He said: 'I don't think their case is one of the three where severe harm was identified. If that's the case, we need to know why it wasn't investigated.
'I don't dismiss the report, but it's really important to listen to these dissenting voices.'
He also raised conflict of interest concerns over the review being led by consultant in emergency medicine David Kirby, who works at the same trust as Mark Patten, EEAST's medical director at the time of the delays.
Mr Lamb told the HSJ: 'I would like clarity over what could be a conflict of interest. When there is a conflict of interest, it does not mean the conclusions are wrong, but it does raise questions about the validity of the report.
'We all want to believe that this is an independent report and to trust it. But this casts doubt over that and I think that needs to be explored by the regulators as well.'
Neither EEAST nor the CCG responded to the whistleblower or Mr Lamb's concerns over why just 22 cases were examined.
But an EEAST spokesman said: 'Every case that is highlighted by staff or picked up through the normal reporting systems every day is taken seriously. We have said for some time that there have been delays in ambulance responses which mean patients wait much longer than they should.
'More investment to recruit more people and ambulances – which was announced last week – will support improvements in responses. The NHS is working hard together to help ambulance crews see patients as quickly as possible.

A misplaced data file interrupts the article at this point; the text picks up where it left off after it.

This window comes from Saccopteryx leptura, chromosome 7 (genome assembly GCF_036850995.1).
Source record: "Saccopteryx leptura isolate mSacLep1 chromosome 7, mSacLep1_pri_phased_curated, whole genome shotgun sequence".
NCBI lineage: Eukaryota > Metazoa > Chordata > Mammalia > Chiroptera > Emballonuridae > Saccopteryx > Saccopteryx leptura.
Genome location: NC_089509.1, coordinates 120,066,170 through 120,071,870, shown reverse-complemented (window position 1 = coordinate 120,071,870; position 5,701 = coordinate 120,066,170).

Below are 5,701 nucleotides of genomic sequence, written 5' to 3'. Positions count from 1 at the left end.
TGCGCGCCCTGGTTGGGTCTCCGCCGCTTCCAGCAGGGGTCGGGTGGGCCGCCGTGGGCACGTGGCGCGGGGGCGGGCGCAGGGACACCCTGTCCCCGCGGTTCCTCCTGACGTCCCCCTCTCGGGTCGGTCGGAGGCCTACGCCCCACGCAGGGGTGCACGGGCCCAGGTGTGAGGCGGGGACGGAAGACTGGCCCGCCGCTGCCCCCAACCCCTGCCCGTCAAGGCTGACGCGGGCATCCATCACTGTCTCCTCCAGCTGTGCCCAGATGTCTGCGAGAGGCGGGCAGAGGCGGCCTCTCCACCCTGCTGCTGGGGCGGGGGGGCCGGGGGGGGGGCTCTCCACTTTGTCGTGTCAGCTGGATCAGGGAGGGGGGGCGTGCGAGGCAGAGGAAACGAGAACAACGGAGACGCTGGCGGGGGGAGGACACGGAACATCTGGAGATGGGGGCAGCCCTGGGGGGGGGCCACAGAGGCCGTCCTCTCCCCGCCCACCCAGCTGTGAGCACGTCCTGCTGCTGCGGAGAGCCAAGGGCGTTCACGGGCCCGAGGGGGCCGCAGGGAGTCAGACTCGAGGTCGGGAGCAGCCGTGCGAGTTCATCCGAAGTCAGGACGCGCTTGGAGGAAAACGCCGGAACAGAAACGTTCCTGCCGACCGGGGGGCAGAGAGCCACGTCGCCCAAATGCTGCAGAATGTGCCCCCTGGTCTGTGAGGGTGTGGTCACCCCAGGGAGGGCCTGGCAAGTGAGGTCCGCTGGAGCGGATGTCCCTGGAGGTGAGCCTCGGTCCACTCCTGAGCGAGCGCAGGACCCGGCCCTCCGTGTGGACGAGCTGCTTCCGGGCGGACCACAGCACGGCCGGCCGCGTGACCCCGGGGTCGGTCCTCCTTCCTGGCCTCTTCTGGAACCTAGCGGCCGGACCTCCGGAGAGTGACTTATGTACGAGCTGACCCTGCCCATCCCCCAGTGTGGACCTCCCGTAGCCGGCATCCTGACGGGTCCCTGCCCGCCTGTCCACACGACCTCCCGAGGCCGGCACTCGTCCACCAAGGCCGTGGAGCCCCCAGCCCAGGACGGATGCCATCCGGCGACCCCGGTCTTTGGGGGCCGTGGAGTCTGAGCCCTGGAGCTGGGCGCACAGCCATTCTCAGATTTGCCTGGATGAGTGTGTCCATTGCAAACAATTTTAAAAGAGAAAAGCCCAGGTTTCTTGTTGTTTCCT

'Serious incidents must be declared internally as soon as possible, with immediate action taken to establish the facts, ensure the safety of the patient(s) and others, and to secure all relevant evidence to support further investigation. Of all incidents reported in the 2017/18 financial year, 98.9pc were graded as no harm or near miss incidents.'
Dr Garratt added: 'Although the review found that no patient died as a result of the ambulance delays, it has highlighted that some patients did experience harm. We deeply regret this and our thoughts are with the families of those patients who suffered.
'EEAST and the wider health care system are already acting upon the lessons from the review, such as reducing handover delays at our emergency departments, and are committed to avoiding such a situation again.
'Additionally, commissioners from across the east of England recently committed to significant additional investment for more staff and ambulances to boost the service and deliver lasting improvements.
'The commissioning of this review was an important and necessary action which has enabled us to best understand the consequences this very busy winter had on patients who used EEAST services.
'EEAST was open and honest in its dealings with the review panel, which was made up of healthcare professionals who approached their task in a rigorous manner without any prejudice, and whose knowledge of the healthcare landscape in the eastern region gave them enhanced insight into the issues raised by the review.'